Highly wired

New brain study finds more synapses in men than in women

Men are dense — in the temporal neocortex anyway.

An investigation of brain tissue recovered from epilepsy patients during surgery showed men had a higher density of brain cell connectors, called synapses, than their female counterparts, researchers report September 8 online in the Proceedings of the National Academy of Sciences.

SENDING SIGNALS This image shows a brain cell as it responds to an electrical stimulus. The blue traces the path of the signal and its transmission through synapses to the brain cell. Michael A. Colicos, University of Calgary

The find might explain why men have better spatial perception, while women better remember what they hear and can talk faster, the researchers suggest.

“Or, it could mean men’s brains are just more redundant,” says Edward Jones, director of the Center for Neuroscience at the University of California, Davis, who was not involved in the study. Right now, it’s hard to know exactly what the difference means, he says.

For many years, scientists have searched for structural variations between men’s and women’s brains to explain psychological studies showing that, overall, the sexes think and act differently. Past studies found differences in brain mass and neuron density, but “they were hyped and untrustworthy,” Jones says.

This study is meticulously detailed, he notes. It is the first to show gender differences on such a fine scale — at the synapse, which is the juncture where an electrical signal passes from one brain cell to another. “The level of detail and meticulousness are why I have confidence in the results,” he says.

To measure the difference in synapse density, four Spanish scientists studied brain tissue taken from eight patients, four men and four women. The patients were having surgery on the hippocampus regions of their brains to treat epileptic seizures. As part of the procedure, tissue from the temporal neocortex was extracted, along with the culprit hippocampus tissue. The temporal neocortex is related to speech, memory and hearing. Tests showed that the temporal tissue was not affected by the patients’ epilepsy, the researchers report.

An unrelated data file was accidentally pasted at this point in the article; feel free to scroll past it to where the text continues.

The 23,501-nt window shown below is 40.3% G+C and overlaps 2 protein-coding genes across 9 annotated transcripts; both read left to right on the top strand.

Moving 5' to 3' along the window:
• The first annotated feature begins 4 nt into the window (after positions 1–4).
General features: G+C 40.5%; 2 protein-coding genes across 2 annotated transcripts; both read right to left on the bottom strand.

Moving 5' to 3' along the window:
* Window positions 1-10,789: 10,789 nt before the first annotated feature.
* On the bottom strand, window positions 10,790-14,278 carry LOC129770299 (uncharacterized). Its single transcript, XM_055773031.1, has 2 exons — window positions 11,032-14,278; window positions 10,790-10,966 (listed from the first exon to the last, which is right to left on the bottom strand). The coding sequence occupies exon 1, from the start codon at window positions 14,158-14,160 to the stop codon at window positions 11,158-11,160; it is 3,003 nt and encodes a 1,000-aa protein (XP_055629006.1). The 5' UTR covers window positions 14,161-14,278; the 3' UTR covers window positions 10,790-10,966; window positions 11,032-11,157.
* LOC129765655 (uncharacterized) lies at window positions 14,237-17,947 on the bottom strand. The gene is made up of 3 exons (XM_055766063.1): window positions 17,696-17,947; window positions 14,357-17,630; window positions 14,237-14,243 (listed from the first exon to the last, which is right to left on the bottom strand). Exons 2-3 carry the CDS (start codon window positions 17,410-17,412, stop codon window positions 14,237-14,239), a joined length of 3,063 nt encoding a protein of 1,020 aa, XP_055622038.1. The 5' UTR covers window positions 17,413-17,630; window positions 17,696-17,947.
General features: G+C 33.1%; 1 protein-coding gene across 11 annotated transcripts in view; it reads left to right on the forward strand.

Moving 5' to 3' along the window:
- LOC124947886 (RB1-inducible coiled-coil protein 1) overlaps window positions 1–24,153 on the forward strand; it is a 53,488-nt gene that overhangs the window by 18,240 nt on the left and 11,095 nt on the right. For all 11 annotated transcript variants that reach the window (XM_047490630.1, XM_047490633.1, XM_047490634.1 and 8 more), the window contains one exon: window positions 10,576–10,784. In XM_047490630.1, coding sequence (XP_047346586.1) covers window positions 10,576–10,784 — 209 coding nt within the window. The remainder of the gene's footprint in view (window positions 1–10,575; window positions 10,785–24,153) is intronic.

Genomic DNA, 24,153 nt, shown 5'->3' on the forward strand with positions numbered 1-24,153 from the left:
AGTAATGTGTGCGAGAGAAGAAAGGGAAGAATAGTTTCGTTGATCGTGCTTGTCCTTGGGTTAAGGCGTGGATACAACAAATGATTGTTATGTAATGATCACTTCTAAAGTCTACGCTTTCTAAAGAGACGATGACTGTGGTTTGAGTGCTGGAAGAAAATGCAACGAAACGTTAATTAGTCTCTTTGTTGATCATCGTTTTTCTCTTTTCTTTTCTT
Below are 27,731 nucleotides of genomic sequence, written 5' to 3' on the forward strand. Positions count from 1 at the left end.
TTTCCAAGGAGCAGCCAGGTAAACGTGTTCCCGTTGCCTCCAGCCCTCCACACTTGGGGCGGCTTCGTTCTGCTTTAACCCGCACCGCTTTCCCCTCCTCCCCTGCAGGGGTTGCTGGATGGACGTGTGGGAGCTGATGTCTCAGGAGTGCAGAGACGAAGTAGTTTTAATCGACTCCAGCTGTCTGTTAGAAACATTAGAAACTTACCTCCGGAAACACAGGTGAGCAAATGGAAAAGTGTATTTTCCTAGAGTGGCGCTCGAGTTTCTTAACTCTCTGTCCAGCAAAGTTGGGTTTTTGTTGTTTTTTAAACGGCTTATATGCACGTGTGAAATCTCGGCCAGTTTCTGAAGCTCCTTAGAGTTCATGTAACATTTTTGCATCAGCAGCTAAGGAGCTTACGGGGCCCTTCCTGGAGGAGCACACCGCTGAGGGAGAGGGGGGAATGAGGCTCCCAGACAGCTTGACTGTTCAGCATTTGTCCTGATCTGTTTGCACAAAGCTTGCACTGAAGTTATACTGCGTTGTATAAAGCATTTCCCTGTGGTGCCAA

The team then analyzed the temporal tissue with an electron microscope. All the samples had similar numbers and densities of neurons, as well as similar thicknesses throughout the six layers of tissue. The only difference by gender was synapse density. The four men had, on average, 33 percent more synapses per cubic millimeter of tissue, says study coauthor Javier DeFelipe of the Cajal Institute in Madrid, Spain.

“But, the sample size is small,” comments Karl Zilles of the Institute of Neurosciences and Biophysics in Jülich, Germany. And, he adds, epilepsy leads to synapse changes even outside the epileptic focus. So, undetected changes could have occurred in the synapses of the temporal neocortex.

DeFelipe admits that this study is a first step and only focuses on one area of the brain. Women’s brains could have a higher synapse density in other regions, he explains.

“Given the challenges, like getting fresh tissue, it is great work,” but more research is needed, Zilles says.

Jones notes, though, that the epilepsy treatment that produced the samples for this study is becoming more common. “I just hope the results encourage researchers to start taking a look at that available tissue,” he says.

Ashley Yeager is the associate news editor at Science News. She has worked at The Scientist, the Simons Foundation, Duke University and the W.M. Keck Observatory, and was the web producer for Science News from 2013 to 2015. She has a bachelor’s degree in journalism from the University of Tennessee, Knoxville, and a master’s degree in science writing from MIT.

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